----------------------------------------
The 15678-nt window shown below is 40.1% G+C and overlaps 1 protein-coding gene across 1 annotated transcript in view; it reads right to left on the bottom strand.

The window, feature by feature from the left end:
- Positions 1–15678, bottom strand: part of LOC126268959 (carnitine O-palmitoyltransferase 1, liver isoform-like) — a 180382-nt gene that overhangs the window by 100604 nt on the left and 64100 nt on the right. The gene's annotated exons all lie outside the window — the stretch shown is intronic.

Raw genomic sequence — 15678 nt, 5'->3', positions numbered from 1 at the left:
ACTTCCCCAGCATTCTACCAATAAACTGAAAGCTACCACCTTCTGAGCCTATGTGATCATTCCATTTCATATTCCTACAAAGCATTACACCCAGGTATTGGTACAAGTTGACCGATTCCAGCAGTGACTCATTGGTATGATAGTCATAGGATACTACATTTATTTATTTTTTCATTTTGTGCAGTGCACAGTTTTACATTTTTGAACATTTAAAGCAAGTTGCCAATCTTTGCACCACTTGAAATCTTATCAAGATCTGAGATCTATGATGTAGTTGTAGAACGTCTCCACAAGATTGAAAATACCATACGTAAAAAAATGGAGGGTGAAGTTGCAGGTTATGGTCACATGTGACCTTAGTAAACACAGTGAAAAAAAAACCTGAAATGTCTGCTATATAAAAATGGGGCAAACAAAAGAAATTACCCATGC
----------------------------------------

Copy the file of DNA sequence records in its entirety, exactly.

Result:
The 15678-nt window shown below is 40.1% G+C and overlaps 1 protein-coding gene across 1 annotated transcript in view; it reads right to left on the bottom strand.

The window, feature by feature from the left end:
- Positions 1–15678, bottom strand: part of LOC126268959 (carnitine O-palmitoyltransferase 1, liver isoform-like) — a 180382-nt gene that overhangs the window by 100604 nt on the left and 64100 nt on the right. The gene's annotated exons all lie outside the window — the stretch shown is intronic.

Raw genomic sequence — 15678 nt, 5'->3', positions numbered from 1 at the left:
ACTTCCCCAGCATTCTACCAATAAACTGAAAGCTACCACCTTCTGAGCCTATGTGATCATTCCATTTCATATTCCTACAAAGCATTACACCCAGGTATTGGTACAAGTTGACCGATTCCAGCAGTGACTCATTGGTATGATAGTCATAGGATACTACATTTATTTATTTTTTCATTTTGTGCAGTGCACAGTTTTACATTTTTGAACATTTAAAGCAAGTTGCCAATCTTTGCACCACTTGAAATCTTATCAAGATCTGAGATCTATGATGTAGTTGTAGAACGTCTCCACAAGATTGAAAATACCATACGTAAAAAAATGGAGGGTGAAGTTGCAGGTTATGGTCACATGTGACCTTAGTAAACACAGTGAAAAAAAAACCTGAAATGTCTGCTATATAAAAATGGGGCAAACAAAAGAAATTACCCATGC